The followers in an organization led by an authoritarian leader are primarily concerned about whether that leader will deliver success or failure, turmoil or harmony. Also, those who follow an authoritarian leader need to be the right people at the right time and place if the organization is to succeed. And these people need to have a very high amount of trust in their leader: they need to believe that their leader is the right person to lead them and that the goal the leader has deined is the right one – one that transcends any input they might have. There are always good people who are willing and able to work for an authoritarian, but there are also many good people who are not willing to do so and who will never be able to subjugate themselves to an authoritarian's ends.
I have known at least two authoritarian leaders well; they were both engineers who founded their own companies. One was a former engineering professor who founded a company in an important arena of
environmentalism; the other founded a specialty machine manufacturing irm. Both leaders were successful, and their companies prospered under their purposeful leadership. Each of the engineers was the most competent business person in the company as well as the most competent technology person. Each had a mission that produced results that improved the lives of people – certainly of their stakeholders.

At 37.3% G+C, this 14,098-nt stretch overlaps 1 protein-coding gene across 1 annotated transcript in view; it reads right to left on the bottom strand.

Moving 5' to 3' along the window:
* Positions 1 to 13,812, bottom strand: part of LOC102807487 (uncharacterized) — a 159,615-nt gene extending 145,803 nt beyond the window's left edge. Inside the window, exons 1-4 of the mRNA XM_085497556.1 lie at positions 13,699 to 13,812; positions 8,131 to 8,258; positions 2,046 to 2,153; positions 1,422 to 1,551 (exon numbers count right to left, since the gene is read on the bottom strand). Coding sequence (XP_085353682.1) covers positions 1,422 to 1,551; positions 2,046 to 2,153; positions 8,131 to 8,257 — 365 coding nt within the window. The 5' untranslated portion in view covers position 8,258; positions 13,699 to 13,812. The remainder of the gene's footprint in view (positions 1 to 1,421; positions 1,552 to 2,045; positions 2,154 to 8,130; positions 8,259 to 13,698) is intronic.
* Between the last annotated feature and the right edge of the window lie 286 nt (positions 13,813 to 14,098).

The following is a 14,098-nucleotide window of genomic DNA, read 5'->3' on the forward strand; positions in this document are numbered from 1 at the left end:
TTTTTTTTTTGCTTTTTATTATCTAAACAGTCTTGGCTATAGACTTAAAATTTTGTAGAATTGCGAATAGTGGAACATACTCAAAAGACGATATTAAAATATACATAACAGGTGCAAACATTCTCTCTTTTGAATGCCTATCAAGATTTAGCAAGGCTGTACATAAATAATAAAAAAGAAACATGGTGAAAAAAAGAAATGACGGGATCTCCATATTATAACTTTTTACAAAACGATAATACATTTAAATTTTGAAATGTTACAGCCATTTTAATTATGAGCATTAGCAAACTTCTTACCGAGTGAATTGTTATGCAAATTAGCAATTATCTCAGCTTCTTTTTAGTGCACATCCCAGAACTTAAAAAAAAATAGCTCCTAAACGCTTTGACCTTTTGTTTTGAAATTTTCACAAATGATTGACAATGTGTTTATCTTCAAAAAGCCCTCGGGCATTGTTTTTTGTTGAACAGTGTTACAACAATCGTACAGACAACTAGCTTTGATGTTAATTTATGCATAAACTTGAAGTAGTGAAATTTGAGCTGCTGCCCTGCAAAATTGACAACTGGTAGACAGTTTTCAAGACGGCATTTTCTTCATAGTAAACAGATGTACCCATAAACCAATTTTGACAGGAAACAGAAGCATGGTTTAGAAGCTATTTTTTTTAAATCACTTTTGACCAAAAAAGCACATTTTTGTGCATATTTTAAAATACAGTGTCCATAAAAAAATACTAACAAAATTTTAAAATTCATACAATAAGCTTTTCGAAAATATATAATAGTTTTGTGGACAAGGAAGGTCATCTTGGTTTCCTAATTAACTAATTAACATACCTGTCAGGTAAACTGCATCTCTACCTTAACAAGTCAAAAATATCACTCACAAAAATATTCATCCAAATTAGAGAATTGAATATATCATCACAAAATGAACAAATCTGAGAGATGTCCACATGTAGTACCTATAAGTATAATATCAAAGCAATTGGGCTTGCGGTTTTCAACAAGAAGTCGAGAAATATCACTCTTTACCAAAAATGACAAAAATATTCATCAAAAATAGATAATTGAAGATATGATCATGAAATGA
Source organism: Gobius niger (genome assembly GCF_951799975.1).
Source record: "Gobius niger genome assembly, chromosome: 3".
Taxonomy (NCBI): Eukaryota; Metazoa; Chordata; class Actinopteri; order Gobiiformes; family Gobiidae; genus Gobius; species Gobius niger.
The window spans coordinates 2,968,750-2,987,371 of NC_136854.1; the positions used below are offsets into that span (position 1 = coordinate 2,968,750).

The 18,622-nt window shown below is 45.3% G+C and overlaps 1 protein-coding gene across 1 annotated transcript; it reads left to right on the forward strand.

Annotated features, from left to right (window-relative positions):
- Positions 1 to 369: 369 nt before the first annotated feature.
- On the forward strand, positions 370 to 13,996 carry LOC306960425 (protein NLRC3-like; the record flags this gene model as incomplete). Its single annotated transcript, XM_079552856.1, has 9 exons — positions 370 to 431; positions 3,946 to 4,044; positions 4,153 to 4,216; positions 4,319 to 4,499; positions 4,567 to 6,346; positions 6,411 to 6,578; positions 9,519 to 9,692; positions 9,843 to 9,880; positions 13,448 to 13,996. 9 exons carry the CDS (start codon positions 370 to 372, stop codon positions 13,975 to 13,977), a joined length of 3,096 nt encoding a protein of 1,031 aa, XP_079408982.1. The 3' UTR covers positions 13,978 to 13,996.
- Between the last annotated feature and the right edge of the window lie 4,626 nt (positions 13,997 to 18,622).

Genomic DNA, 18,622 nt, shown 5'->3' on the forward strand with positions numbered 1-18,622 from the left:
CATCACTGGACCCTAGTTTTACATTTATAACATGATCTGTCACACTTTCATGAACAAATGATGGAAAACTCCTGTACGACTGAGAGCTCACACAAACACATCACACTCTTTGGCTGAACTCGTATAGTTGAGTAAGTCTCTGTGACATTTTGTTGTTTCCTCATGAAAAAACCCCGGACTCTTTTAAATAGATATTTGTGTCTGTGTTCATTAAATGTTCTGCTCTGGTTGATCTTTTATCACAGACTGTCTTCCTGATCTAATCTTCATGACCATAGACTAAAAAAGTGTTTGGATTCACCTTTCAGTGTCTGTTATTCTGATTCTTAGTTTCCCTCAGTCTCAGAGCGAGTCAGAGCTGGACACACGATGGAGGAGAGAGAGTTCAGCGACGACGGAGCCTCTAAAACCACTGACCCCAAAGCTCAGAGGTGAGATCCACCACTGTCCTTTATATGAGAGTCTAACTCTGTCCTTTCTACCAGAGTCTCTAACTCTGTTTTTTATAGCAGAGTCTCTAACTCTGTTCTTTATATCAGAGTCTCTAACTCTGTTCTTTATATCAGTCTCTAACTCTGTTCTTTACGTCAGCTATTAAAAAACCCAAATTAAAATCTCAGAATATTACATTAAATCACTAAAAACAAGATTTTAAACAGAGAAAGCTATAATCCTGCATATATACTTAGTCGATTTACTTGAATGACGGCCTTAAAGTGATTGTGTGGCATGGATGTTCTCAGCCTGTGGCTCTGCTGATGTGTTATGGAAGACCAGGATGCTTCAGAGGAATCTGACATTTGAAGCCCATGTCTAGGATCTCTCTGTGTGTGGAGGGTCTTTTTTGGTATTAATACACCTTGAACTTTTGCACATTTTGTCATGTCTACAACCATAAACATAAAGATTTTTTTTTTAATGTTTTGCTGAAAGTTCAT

To illustrate a temporary shift to an authoritarian style, I was in a leadership role at one of our company's manufacturing units when we experienced a large increase in workplace injuries. Up to that point, the leadership style in that unit had been highly democratic: focused on coaching and continuous improvement. I communicated to the organization that because of the spike in injuries, I would become much more operational and authoritarian. The organization responded well as a more controlled environment was introduced. Changes were made unilaterally, and when improvements began, I moved back to a more developmental style. The organization welcomed that return, but it also understood why an authoritarian approach had been necessary for a time.
Organizations in extreme crisis, or those that have had extreme change thrust upon them, often beneit from a strong-willed and competent authority igure. Such an organization can beneit from a leader whose strength of character and undeniable skills are attuned to the reality of the crisis and who steps forward to take charge. Similarly, there will be followers who recognize that the situation demands that they step forward and place their trust in this leader. So there are situations where an organization and its stakeholders can beneit from authoritarian leadership.